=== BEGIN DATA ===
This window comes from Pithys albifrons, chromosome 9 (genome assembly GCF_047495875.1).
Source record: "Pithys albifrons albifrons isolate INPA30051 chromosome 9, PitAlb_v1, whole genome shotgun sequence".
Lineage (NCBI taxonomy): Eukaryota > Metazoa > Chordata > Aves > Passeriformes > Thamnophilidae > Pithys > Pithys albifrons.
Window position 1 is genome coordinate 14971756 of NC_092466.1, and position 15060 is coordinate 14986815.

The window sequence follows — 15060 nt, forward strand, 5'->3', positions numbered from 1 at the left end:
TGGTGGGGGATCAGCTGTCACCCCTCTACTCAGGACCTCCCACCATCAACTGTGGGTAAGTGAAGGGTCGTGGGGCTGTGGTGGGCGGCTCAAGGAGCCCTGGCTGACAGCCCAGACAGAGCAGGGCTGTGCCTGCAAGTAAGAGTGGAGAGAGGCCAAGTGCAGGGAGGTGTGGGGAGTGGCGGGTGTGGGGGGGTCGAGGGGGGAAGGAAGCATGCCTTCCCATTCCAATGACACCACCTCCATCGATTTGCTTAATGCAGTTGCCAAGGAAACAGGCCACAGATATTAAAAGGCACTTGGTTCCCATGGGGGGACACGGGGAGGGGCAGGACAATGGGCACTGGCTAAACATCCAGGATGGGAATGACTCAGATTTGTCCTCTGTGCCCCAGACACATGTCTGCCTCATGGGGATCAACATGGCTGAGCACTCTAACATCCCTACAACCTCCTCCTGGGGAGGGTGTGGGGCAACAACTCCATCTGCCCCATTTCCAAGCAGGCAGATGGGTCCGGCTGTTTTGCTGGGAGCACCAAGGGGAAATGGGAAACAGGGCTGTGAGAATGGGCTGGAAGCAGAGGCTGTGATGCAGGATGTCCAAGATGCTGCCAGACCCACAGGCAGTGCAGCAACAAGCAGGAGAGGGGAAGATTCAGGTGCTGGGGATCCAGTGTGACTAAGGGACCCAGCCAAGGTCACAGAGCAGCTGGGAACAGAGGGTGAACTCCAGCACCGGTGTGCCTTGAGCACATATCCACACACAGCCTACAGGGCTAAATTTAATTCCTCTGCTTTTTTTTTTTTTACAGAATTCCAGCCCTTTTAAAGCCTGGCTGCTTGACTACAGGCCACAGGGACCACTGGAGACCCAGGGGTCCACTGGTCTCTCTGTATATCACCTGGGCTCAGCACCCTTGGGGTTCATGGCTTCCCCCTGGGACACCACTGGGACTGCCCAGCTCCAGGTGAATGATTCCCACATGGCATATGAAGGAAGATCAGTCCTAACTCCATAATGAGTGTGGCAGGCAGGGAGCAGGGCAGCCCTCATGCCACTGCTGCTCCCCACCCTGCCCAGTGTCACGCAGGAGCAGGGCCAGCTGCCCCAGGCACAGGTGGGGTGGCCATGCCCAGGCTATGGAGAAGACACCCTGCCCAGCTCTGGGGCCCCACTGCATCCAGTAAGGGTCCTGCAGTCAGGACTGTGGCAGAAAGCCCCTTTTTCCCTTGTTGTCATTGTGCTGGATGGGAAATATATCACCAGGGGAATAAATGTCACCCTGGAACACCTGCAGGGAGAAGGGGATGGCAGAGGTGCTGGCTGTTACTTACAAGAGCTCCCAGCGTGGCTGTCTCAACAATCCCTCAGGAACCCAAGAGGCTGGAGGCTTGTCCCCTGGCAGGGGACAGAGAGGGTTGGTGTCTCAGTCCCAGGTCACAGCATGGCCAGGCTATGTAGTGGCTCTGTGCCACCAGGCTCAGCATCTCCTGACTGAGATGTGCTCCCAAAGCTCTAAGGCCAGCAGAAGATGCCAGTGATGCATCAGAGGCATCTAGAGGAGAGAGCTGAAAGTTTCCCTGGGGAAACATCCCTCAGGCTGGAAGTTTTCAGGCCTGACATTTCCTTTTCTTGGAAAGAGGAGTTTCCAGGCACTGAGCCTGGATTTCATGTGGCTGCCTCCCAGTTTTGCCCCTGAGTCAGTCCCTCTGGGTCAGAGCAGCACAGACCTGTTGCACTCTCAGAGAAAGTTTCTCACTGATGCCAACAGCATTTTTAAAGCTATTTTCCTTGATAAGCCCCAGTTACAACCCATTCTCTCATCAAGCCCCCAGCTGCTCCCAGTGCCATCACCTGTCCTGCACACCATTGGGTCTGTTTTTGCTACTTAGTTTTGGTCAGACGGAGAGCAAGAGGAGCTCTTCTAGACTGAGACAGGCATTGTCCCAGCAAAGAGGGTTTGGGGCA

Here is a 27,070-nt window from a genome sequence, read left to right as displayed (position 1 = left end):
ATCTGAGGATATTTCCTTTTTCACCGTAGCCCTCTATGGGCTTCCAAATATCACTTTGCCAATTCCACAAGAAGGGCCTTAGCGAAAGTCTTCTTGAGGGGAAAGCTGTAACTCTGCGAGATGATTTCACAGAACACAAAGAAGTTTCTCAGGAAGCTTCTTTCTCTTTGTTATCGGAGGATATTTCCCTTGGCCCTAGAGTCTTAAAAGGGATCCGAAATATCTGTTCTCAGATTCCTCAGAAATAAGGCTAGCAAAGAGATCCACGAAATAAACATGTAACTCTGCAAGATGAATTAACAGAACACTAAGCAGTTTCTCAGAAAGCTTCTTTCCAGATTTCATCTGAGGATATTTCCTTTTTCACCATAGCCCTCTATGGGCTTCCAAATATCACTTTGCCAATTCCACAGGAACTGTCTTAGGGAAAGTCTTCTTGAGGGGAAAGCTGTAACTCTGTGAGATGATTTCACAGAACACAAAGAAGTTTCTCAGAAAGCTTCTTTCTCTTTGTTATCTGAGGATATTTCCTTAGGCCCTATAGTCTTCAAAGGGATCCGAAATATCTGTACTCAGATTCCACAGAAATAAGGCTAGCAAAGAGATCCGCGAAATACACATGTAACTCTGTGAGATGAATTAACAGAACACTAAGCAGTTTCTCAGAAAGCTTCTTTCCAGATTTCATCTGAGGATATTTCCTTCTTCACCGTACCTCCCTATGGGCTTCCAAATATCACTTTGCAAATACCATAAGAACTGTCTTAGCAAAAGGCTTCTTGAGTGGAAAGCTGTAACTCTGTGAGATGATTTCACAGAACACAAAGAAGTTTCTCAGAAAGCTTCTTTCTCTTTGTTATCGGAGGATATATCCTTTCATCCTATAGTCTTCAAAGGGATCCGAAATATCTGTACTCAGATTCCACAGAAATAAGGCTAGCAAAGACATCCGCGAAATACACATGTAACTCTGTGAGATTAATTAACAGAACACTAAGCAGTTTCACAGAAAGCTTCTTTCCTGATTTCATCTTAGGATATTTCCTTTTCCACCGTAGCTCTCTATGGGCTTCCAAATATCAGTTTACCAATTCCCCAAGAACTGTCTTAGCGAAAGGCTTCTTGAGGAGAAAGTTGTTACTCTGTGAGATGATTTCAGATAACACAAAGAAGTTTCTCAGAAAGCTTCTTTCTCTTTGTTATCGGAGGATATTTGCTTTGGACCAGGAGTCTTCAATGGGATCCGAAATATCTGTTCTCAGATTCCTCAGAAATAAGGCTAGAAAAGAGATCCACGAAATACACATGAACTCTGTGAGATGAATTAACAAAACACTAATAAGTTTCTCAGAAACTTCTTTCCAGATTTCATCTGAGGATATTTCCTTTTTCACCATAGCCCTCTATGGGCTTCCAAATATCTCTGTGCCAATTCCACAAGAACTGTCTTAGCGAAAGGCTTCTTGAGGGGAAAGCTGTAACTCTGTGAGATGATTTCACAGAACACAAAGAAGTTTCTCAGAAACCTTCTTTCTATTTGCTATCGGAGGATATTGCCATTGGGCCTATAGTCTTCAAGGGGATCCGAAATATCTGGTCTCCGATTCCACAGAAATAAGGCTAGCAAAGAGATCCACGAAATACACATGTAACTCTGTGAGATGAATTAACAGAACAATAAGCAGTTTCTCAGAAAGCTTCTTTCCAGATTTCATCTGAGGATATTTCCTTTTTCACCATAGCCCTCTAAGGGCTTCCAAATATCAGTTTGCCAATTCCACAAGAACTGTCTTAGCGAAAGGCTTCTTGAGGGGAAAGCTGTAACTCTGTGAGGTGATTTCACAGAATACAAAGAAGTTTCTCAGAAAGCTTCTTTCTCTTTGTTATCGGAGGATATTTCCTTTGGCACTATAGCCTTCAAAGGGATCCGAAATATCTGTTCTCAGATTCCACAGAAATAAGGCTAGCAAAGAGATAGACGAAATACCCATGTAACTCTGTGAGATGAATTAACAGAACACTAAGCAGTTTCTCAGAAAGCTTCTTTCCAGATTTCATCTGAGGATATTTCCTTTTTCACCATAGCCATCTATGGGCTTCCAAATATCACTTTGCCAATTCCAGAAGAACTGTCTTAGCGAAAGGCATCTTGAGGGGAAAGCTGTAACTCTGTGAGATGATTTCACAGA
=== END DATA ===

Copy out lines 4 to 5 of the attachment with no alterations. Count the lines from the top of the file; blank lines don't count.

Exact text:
Window position 1 is genome coordinate 14971756 of NC_092466.1, and position 15060 is coordinate 14986815.

The window sequence follows — 15060 nt, forward strand, 5'->3', positions numbered from 1 at the left end: